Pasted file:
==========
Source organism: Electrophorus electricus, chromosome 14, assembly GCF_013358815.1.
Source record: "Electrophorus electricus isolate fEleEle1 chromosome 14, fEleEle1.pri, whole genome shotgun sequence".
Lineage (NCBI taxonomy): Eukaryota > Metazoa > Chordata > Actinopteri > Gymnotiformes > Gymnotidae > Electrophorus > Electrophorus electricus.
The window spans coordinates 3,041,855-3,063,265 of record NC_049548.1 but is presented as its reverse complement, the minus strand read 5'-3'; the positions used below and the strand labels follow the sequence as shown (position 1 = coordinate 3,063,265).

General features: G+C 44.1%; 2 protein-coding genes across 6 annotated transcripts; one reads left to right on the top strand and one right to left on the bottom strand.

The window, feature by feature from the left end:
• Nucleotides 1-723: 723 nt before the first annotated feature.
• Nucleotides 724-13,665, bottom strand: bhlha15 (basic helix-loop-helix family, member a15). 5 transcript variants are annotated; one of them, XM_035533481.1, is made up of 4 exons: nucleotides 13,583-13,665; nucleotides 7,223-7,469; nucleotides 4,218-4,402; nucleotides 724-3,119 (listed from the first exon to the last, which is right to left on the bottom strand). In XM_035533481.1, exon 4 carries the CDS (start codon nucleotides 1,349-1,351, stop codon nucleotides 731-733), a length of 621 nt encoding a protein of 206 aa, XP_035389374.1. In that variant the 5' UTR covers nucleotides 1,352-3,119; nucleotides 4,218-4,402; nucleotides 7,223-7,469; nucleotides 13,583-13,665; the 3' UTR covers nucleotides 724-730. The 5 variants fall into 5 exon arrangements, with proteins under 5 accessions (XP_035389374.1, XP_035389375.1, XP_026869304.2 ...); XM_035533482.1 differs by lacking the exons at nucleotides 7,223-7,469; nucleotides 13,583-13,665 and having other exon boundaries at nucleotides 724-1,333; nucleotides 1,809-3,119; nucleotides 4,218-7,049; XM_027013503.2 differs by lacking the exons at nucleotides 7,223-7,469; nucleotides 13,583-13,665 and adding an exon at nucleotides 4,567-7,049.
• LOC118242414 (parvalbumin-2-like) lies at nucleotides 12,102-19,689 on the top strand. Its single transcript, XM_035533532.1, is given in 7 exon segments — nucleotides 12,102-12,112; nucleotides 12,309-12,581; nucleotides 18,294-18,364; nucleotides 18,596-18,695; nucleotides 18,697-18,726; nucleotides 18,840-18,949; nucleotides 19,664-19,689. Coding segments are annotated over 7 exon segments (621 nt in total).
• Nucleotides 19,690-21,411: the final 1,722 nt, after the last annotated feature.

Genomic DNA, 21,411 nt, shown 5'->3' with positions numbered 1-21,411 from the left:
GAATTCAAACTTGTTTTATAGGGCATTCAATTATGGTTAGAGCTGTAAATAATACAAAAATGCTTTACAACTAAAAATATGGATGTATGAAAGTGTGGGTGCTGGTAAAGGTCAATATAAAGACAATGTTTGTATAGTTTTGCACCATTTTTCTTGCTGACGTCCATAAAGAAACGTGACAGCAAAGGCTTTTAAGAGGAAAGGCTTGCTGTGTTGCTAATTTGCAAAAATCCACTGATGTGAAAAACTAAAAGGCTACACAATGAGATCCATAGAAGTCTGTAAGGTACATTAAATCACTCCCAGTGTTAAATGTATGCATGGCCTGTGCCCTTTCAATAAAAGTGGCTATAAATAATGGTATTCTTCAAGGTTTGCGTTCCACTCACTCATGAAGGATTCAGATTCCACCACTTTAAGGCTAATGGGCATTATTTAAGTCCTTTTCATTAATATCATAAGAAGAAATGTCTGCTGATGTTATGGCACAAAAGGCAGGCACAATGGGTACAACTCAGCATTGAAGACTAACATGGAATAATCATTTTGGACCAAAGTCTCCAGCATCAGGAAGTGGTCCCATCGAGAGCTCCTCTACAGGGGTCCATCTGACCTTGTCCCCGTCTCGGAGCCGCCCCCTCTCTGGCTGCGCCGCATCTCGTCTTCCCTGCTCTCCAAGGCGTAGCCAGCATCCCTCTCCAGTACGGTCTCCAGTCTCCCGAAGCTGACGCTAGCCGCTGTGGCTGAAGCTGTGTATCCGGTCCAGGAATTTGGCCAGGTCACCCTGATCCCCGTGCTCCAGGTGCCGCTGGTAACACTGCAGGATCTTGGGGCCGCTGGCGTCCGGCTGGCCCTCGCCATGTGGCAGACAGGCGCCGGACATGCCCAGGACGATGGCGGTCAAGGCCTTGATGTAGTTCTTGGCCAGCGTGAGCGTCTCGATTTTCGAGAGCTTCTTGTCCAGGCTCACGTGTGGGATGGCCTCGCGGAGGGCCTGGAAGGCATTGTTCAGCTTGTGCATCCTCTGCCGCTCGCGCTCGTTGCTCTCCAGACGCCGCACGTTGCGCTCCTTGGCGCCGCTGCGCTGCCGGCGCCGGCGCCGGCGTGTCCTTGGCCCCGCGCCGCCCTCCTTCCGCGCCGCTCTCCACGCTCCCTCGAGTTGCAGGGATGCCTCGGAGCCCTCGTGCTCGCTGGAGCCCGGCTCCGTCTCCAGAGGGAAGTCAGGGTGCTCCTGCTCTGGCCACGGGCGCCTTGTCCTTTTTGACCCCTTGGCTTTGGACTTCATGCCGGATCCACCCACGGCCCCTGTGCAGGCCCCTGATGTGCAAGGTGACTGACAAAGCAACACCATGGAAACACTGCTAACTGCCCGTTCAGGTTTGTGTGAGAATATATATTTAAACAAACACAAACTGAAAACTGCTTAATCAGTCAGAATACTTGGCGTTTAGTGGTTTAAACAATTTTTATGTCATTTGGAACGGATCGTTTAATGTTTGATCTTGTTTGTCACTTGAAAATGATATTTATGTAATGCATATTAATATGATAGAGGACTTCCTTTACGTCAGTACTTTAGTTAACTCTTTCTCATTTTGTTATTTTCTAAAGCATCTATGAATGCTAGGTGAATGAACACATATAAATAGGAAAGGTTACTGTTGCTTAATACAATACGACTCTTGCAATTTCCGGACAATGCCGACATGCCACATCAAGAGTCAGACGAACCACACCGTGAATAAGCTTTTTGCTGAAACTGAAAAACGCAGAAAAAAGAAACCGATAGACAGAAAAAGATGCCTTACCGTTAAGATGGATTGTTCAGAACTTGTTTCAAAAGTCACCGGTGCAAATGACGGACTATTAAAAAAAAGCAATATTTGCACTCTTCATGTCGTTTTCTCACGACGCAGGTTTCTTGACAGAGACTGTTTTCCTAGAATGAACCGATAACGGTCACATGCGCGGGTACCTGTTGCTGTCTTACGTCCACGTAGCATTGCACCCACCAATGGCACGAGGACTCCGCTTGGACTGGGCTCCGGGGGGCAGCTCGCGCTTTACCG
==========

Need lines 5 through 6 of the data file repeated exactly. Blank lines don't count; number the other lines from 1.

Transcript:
General features: G+C 44.1%; 2 protein-coding genes across 6 annotated transcripts; one reads left to right on the top strand and one right to left on the bottom strand.

The window, feature by feature from the left end: